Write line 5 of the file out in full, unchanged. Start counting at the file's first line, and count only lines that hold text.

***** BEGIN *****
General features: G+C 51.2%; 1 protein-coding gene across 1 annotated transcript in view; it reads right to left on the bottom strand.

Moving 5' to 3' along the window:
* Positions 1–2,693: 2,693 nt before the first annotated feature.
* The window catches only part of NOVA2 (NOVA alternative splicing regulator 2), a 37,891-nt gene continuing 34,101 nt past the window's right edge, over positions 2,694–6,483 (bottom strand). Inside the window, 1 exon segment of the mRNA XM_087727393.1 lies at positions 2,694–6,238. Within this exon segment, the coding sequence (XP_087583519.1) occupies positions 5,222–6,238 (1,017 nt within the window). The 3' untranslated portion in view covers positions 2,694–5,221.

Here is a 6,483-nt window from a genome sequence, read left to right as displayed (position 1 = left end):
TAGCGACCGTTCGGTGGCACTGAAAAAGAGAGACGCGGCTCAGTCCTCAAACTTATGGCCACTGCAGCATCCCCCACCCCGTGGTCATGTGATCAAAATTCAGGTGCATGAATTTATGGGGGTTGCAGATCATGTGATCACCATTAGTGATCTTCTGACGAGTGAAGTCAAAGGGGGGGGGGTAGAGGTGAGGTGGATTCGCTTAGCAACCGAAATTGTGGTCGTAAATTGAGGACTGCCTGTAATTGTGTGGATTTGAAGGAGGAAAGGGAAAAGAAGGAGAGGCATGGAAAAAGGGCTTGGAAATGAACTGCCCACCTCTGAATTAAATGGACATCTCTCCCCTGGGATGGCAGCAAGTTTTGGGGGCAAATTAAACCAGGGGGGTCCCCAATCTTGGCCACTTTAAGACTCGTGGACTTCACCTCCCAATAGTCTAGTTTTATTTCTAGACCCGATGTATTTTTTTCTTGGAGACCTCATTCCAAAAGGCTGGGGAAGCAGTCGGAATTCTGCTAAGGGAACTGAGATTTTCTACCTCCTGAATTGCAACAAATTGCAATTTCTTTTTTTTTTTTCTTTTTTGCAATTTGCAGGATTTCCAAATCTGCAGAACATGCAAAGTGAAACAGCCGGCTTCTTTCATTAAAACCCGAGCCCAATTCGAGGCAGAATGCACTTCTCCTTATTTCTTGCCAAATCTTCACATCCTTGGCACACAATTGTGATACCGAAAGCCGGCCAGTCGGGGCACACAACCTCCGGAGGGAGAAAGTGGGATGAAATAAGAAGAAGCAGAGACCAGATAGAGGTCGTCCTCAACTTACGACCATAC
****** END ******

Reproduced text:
Here is a 6,483-nt window from a genome sequence, read left to right as displayed (position 1 = left end):